The variety of habitat types in this 5,300 acre refuge supports a wide range of animals and native plants including Roosevelt elk, bobcats, and numerous species of songbirds and waterfowl. The various hiking trails at Finley provide access for beginners as well as hiking enthusiasts. The Homer Campbell Memorial Boardwalk is an accessible trail where you can spot nesting wood ducks, beaver dams, and a variety of bird species at the observation blind which ends the trail at Cabell Marsh. Woodpecker Loop Trail is also popular for families, and is an excellent trail for spotting songbirds and woodpeckers. More experienced hikers can take advantage of the areas opening this spring, providing access to interior trails along Beaver and Cattail ponds, as well as up to the top of Pigeon Butte, which allows for excellent views of the Willamette Valley. 

History enthusiasts will also find William L. Finley National Wildlife Refuge of special interest. Historical homes and barns can be found at various locations on the Refuge, so make sure to pick up informational pamphlets at the Refuge headquarters and go on a self-guided tour of the refuge historic structures.

Visitors can stop in at the Refuge headquarters for information, directions, and trail descriptions all week long. Our volunteer-run Wild Goose Nature Store, located in the Refuge headquarters building, is open Friday through Sunday from 10am to 4pm. Drop in to friendly and helpful faces and browse the variety of wildlife-related merchandise including anything from finger puppets to field guides. Restrooms and water fountains are available at the Refuge headquarters, as well as at Turtle Flats Restroom off of Finley Refuge Road. Additional restroom facilities can be found at the Woodpecker Loop and McFadden’s Marsh trailheads. 

Snag Boat Bend Unit

The Snag Boat Bend Unit, located off Peoria Road, 1 mile south of Peoria, is open year-round. An observation blind on Lake Creek Trail overlooks the Willamette River backwaters and provides opportunities for visitors to enjoy nature throughout the year. Songbirds, raptors and waterfowl may be heard or seen along the trail. As floodwaters recede, access to the Turtle Loop Trail will become available, allowing viewers more chances to see shorebirds poking along in the mudflats, or osprey soaring over the river. The entrance to the short boardwalk leading from the parking area remains damaged due to high water this winter. We expect to have this repaired in the near future.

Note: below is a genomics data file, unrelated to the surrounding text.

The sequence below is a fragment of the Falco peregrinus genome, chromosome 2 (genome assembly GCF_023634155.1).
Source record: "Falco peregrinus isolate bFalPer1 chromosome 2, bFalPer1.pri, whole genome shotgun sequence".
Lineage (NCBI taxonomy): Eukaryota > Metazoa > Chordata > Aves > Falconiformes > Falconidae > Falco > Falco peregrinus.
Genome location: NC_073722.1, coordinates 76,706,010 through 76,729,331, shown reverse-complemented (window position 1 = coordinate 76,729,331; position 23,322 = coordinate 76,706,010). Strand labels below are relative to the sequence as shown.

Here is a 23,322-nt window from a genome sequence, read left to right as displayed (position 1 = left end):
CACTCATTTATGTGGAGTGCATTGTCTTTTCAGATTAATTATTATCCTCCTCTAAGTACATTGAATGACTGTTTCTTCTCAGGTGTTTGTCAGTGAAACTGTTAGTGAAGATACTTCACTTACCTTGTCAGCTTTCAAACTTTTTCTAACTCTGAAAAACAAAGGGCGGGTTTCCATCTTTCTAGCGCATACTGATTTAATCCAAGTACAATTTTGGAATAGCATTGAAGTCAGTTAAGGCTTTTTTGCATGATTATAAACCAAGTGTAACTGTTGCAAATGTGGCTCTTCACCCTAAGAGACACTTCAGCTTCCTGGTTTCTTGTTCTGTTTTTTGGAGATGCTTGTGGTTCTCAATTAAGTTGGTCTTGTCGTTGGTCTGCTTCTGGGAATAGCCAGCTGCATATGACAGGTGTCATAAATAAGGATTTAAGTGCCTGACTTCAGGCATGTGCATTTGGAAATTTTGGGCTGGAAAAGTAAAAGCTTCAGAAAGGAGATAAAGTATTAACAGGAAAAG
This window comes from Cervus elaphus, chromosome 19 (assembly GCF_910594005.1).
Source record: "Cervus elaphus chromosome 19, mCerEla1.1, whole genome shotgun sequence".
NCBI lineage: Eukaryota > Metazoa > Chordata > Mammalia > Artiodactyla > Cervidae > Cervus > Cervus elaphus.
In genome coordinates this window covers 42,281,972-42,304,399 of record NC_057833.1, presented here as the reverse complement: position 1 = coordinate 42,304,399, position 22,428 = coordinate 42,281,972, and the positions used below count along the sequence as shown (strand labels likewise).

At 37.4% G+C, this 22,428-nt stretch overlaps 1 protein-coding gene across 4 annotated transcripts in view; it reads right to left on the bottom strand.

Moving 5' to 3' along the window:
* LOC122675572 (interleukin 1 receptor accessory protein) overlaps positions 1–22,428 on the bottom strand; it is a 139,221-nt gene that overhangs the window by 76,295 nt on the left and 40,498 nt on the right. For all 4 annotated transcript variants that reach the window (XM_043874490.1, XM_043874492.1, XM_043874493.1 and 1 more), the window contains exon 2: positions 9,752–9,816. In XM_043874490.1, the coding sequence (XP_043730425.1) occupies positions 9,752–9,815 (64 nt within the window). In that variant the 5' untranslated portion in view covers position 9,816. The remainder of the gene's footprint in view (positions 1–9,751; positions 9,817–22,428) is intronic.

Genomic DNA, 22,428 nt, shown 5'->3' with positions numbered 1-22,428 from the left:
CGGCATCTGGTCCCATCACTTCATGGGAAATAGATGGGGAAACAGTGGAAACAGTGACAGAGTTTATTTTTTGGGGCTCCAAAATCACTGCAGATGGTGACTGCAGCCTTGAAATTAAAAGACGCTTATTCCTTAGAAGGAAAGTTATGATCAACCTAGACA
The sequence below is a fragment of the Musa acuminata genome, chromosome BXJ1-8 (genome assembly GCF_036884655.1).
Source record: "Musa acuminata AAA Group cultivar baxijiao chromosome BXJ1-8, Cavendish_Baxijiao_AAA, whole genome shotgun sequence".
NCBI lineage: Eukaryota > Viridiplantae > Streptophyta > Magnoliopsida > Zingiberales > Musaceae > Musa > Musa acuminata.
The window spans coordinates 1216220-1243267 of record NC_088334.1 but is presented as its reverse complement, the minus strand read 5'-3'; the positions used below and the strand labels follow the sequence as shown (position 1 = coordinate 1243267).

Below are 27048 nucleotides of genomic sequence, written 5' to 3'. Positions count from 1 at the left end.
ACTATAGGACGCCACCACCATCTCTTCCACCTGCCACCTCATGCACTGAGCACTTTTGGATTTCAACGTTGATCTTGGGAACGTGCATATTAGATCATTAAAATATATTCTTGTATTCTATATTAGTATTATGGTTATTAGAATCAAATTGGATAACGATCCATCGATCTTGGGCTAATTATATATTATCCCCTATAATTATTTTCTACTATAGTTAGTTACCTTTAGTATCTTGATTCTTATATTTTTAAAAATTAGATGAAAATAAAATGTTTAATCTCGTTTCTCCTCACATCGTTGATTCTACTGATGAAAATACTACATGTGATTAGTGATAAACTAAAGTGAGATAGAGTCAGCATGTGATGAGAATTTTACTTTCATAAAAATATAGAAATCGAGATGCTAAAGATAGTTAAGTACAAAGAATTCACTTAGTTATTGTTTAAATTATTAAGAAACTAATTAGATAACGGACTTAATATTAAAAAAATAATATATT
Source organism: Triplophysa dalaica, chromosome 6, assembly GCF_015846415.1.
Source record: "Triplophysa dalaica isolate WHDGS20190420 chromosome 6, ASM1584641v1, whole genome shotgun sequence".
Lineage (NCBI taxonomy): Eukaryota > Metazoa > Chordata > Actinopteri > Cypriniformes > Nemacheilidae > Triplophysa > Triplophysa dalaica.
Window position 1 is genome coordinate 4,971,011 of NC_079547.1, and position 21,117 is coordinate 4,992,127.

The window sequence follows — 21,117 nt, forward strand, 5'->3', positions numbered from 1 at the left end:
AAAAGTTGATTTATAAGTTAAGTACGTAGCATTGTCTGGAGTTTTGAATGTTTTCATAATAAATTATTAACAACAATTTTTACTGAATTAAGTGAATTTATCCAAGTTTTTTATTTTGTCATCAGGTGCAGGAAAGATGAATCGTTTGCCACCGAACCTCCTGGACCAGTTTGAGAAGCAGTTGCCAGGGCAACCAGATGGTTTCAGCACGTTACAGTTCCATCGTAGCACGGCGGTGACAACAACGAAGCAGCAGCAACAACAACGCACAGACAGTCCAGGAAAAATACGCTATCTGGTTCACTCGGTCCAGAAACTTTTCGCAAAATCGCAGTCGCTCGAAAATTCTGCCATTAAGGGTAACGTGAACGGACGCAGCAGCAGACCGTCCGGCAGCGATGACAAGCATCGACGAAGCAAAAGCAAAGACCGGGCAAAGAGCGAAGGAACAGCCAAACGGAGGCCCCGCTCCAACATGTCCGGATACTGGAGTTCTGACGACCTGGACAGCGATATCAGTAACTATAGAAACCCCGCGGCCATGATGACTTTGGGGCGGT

The three Willamette Valley Refuges were created in the mid 1960′s to provide habitat for the dusky Canada goose and to preserve and restore vanishing native habitats for a host of other wildlife and plant species. The Refuges support a diverse assemblage of rare, threatened, and endangered species of plants and animals. Each Refuge is intensively managed to meet the needs of many species, especially those confined to small or limited ranges. These Refuges offer the public a unique opportunity to view Oregon’s natural heritage up close. An overall management goal of the Willamette Valley Refuges is to provide high quality opportunities for wildlife-dependent recreation and environmental education. 

Visitors should remember Refuges are not zoos; wildlife here roam free in their natural habitats. So expect to see the wonder of nature in all its glory! If you are not familiar with local wildlife, enhance your experience by bringing along a field guide, binoculars and a canteen of water.  

For more information please contact the Willamette Valley National Wildlife Refuge Complex Headquarters at (541) 757-7236. Office hours are Monday through Friday, 8am to 4pm. 

 

Page Photo Credits — Cedar Waxwings, George Gentry/USFWS
Last Updated: Apr 01, 2014